After investigating the IMX219 datasheet, it became clear that it could work at higher bandwidths when configured to use all four of its MIPI CSI lanes. In the Raspberry Pi module, only two MIPI lanes are used, limiting the camera’s framerate. Instead, [Gaurav] developed a custom IMX219 breakout module allowing the camera to be connected to an FPGA using all four lanes for greater throughput.

With this in place, it became possible to use the camera at framerates up to 1,000 fps. This was achieved by wiring the IMX219 direct to an FPGA and then to a USB 3.0 interface to a host computer, rather than using the original Raspberry Pi interface. While 1,000 fps is only available at a low resolution of 640 x 80, it’s also possible to shoot at 60 fps at 1080p, and even 15 fps at 3280 x 2464.

While it’s probably outside the realm of performance required for the average user, [Gaurav] ably demonstrates that there’s often capability left on the table if you really need it. Resources are available on Github for those eager to delve deeper. We’ve seen others use advanced techniques to up the frame rate of the IMX219, too. Video after the break.

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Robotic Skin Sees When (and How) You’re Touching It

Cameras are getting less and less conspicuous. Now they’re hiding under the skin of robots.

A team of researchers from ETH Zurich in Switzerland have recently created a multi-camera optical tactile sensor that is able to monitor the space around it based on contact force distribution. The sensor uses a stack up involving a camera, LEDs, and three layers of silicone to optically detect any disturbance of the skin.

The scheme is modular and in this example uses four cameras but can be scaled up from there. During manufacture, the camera and LED circuit boards are placed and a layer of firm silicone is poured to about 5 mm in thickness. Next a 2 mm layer doped with spherical particles is poured before the final 1.5 mm layer of black silicone is poured. The cameras track the particles as they move and use the information to infer the deformation of the material and the force applied to it. The sensor is also able to reconstruct the forces causing the deformation and create a contact force distribution. The demo uses fairly inexpensive cameras — Raspberry Pi cameras monitored by an NVIDIA Jetson Nano Developer Kit — that in total provide about 65,000 pixels of resolution.

Apart from just providing more information about the forces applied to a surface, the sensor also has a larger contact surface and is thinner than other camera-based systems since it doesn’t require the use of reflective components. It regularly recalibrates itself based on a convolutional neural network pre-trained with data from three cameras and updated with data from all four cameras. Possible future applications include soft robotics, improving touch-based sensing with the aid of computer vision algorithms.

While self-aware robotic skins may not be on the market quite so soon, this certainly opens the possibility for robots that can detect when too much force is being applied to their structures — the machine equivalent sensation to pain.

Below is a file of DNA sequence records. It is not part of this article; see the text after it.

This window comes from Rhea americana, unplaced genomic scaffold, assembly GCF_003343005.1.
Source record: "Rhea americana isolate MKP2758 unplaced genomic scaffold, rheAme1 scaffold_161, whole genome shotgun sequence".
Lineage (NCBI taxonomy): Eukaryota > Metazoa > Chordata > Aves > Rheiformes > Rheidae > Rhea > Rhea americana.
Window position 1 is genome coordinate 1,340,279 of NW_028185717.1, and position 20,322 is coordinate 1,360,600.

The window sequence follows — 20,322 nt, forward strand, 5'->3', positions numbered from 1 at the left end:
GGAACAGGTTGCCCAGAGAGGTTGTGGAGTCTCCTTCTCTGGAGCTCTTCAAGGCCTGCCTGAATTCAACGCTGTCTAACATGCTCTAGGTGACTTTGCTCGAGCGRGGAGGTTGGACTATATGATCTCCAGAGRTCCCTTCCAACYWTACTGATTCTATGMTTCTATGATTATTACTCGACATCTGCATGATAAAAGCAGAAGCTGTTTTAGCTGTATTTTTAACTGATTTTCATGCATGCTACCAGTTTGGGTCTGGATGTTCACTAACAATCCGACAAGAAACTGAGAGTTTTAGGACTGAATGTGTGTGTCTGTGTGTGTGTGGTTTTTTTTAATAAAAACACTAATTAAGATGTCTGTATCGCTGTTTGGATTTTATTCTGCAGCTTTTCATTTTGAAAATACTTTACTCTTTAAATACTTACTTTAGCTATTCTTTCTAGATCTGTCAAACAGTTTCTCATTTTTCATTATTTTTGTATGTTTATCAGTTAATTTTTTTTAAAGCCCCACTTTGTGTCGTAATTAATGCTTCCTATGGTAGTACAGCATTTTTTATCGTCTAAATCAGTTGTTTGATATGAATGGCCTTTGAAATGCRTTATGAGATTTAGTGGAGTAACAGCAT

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DIY Video Microscopy

Owning a Microscope is great fun as a hobby in general, but for hackers, it is a particularly useful instrument for assembly and inspection, now that we are building hardware with “grain of sand” sized components in our basements and garages. [voidnill] was given an Eduval 4 microscope by a well-meaning friend during a holiday trip. This model is pretty old, but it’s a Carl Zeiss after all, made in Jena in the erstwhile GDR. Since an optical microscope was of limited use for him, [voidnill] set about digitizing it.

He settled on the Raspberry-Pi route. The Pi and a hard disk were attached directly to the frame of the microscope, and a VGA display connected via a converter. Finally, the Pi camera was jury-rigged to one of the eyepieces using some foam. It’s a quick and dirty hack, and not the best solution, but it works well for [voidnill] since he wanted to keep the original microscope intact.

The standard Pi camera has a wide angle lens. It is designed to capture a large image and converge it on to the small sensor area. Converting it to macro mode is possible, but requires a hack. The lens is removed and ‘flipped over’, and fixed at a distance away from the sensor – usually with the help of an extension tube. This allows the lens to image a very small area and focus it on the (relatively) large sensor. This hack is used in the “OpenFlexure” microscope project, which you can read about in the post we wrote earlier this year or at this updated link. If you want even higher magnification and image quality, OpenFlexure provides a design to mate the camera sensor directly to an RMS threaded microscope objective. Since earlier this year, this open source microscope project has made a lot of progress, and many folks around the world have successfully built their own versions. It offers a lot of customisation options such as basic or high-resolution optics and manual or motorised stages, which makes it a great project to try out.

If the OpenFlexure project proves to be an intimidating build, you can try something easier. Head over to the PublicLab where [partsandcrafts] shows you how to “Build a Basic Microscope with Raspberry Pi”. It borrows from other open source projects but keeps things simpler making it much easier to build.

In the video embed below, [voidnill] gives a brief overview (in German) of his quick hack. If you’ve got some microscope hacks, or have built one of your own, let us know in the comments section.